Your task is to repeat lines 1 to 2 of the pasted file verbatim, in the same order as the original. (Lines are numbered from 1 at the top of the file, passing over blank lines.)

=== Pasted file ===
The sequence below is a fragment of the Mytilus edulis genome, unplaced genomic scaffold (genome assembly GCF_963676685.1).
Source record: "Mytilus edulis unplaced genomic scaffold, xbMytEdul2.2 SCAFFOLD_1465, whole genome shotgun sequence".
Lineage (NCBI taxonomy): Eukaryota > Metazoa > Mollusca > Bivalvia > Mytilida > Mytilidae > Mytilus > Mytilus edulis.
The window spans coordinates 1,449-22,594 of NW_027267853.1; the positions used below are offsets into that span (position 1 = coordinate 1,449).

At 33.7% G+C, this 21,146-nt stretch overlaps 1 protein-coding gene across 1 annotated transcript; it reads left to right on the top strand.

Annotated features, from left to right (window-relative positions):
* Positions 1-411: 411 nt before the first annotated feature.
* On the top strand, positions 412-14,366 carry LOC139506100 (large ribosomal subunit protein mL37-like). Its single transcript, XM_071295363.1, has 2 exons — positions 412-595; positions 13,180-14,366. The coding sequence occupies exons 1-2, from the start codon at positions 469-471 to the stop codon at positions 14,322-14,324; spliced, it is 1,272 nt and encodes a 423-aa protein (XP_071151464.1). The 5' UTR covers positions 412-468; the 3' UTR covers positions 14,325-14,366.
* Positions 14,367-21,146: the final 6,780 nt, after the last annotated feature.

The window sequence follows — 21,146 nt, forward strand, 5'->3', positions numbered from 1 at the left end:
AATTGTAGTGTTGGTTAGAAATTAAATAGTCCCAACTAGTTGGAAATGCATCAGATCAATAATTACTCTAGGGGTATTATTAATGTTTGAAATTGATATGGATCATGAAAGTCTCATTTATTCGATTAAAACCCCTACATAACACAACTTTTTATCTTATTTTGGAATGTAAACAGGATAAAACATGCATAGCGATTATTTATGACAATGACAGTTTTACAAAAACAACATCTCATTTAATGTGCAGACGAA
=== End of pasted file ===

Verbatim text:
The sequence below is a fragment of the Mytilus edulis genome, unplaced genomic scaffold (genome assembly GCF_963676685.1).
Source record: "Mytilus edulis unplaced genomic scaffold, xbMytEdul2.2 SCAFFOLD_1465, whole genome shotgun sequence".